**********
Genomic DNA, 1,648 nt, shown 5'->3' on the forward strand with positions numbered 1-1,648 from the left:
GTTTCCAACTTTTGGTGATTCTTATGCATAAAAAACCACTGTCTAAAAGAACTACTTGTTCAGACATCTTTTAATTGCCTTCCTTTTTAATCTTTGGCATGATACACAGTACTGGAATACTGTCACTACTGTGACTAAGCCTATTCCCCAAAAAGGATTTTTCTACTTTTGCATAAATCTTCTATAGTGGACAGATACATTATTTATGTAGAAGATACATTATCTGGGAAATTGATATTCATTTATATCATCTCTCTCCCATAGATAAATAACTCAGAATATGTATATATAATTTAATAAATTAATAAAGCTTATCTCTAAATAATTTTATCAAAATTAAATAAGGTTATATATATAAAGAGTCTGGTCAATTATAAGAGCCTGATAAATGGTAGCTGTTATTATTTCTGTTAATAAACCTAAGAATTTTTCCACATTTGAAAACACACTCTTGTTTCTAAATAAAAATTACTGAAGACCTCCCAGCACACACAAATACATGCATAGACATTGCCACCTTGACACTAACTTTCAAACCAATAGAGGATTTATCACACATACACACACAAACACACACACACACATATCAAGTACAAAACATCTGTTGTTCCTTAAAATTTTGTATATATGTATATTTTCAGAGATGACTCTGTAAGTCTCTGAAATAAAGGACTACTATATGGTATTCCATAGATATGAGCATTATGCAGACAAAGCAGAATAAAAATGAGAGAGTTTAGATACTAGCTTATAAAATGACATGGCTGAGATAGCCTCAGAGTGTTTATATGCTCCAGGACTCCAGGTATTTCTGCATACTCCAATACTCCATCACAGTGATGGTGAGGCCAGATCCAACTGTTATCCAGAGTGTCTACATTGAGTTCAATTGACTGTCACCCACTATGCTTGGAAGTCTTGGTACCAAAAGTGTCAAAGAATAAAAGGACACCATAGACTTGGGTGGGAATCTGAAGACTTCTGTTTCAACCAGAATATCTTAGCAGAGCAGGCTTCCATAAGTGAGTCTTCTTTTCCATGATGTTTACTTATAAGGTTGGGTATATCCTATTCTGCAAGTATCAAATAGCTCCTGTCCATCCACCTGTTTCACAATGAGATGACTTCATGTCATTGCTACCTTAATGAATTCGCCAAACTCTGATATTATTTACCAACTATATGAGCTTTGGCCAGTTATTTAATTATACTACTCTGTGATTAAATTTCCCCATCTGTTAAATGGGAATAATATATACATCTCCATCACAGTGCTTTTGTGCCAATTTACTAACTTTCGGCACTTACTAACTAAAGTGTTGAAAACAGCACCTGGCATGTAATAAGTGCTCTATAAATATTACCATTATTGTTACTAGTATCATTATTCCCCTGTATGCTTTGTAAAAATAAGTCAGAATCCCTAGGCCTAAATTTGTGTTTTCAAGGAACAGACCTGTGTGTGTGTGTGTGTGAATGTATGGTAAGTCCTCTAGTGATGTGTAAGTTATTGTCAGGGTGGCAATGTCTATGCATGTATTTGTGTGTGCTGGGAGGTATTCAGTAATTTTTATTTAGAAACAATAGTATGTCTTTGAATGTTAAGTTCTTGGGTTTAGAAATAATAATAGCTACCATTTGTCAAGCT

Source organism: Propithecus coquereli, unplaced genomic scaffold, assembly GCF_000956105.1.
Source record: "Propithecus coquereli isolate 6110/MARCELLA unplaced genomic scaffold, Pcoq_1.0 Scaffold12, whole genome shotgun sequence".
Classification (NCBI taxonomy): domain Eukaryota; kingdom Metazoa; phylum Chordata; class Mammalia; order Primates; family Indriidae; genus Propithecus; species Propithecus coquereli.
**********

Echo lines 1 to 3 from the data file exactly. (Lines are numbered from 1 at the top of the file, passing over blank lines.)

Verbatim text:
Genomic DNA, 1,648 nt, shown 5'->3' on the forward strand with positions numbered 1-1,648 from the left:
GTTTCCAACTTTTGGTGATTCTTATGCATAAAAAACCACTGTCTAAAAGAACTACTTGTTCAGACATCTTTTAATTGCCTTCCTTTTTAATCTTTGGCATGATACACAGTACTGGAATACTGTCACTACTGTGACTAAGCCTATTCCCCAAAAAGGATTTTTCTACTTTTGCATAAATCTTCTATAGTGGACAGATACATTATTTATGTAGAAGATACATTATCTGGGAAATTGATATTCATTTATATCATCTCTCTCCCATAGATAAATAACTCAGAATATGTATATATAATTTAATAAATTAATAAAGCTTATCTCTAAATAATTTTATCAAAATTAAATAAGGTTATATATATAAAGAGTCTGGTCAATTATAAGAGCCTGATAAATGGTAGCTGTTATTATTTCTGTTAATAAACCTAAGAATTTTTCCACATTTGAAAACACACTCTTGTTTCTAAATAAAAATTACTGAAGACCTCCCAGCACACACAAATACATGCATAGACATTGCCACCTTGACACTAACTTTCAAACCAATAGAGGATTTATCACACATACACACACAAACACACACACACACATATCAAGTACAAAACATCTGTTGTTCCTTAAAATTTTGTATATATGTATATTTTCAGAGATGACTCTGTAAGTCTCTGAAATAAAGGACTACTATATGGTATTCCATAGATATGAGCATTATGCAGACAAAGCAGAATAAAAATGAGAGAGTTTAGATACTAGCTTATAAAATGACATGGCTGAGATAGCCTCAGAGTGTTTATATGCTCCAGGACTCCAGGTATTTCTGCATACTCCAATACTCCATCACAGTGATGGTGAGGCCAGATCCAACTGTTATCCAGAGTGTCTACATTGAGTTCAATTGACTGTCACCCACTATGCTTGGAAGTCTTGGTACCAAAAGTGTCAAAGAATAAAAGGACACCATAGACTTGGGTGGGAATCTGAAGACTTCTGTTTCAACCAGAATATCTTAGCAGAGCAGGCTTCCATAAGTGAGTCTTCTTTTCCATGATGTTTACTTATAAGGTTGGGTATATCCTATTCTGCAAGTATCAAATAGCTCCTGTCCATCCACCTGTTTCACAATGAGATGACTTCATGTCATTGCTACCTTAATGAATTCGCCAAACTCTGATATTATTTACCAACTATATGAGCTTTGGCCAGTTATTTAATTATACTACTCTGTGATTAAATTTCCCCATCTGTTAAATGGGAATAATATATACATCTCCATCACAGTGCTTTTGTGCCAATTTACTAACTTTCGGCACTTACTAACTAAAGTGTTGAAAACAGCACCTGGCATGTAATAAGTGCTCTATAAATATTACCATTATTGTTACTAGTATCATTATTCCCCTGTATGCTTTGTAAAAATAAGTCAGAATCCCTAGGCCTAAATTTGTGTTTTCAAGGAACAGACCTGTGTGTGTGTGTGTGTGAATGTATGGTAAGTCCTCTAGTGATGTGTAAGTTATTGTCAGGGTGGCAATGTCTATGCATGTATTTGTGTGTGCTGGGAGGTATTCAGTAATTTTTATTTAGAAACAATAGTATGTCTTTGAATGTTAAGTTCTTGGGTTTAGAAATAATAATAGCTACCATTTGTCAAGCT

Source organism: Propithecus coquereli, unplaced genomic scaffold, assembly GCF_000956105.1.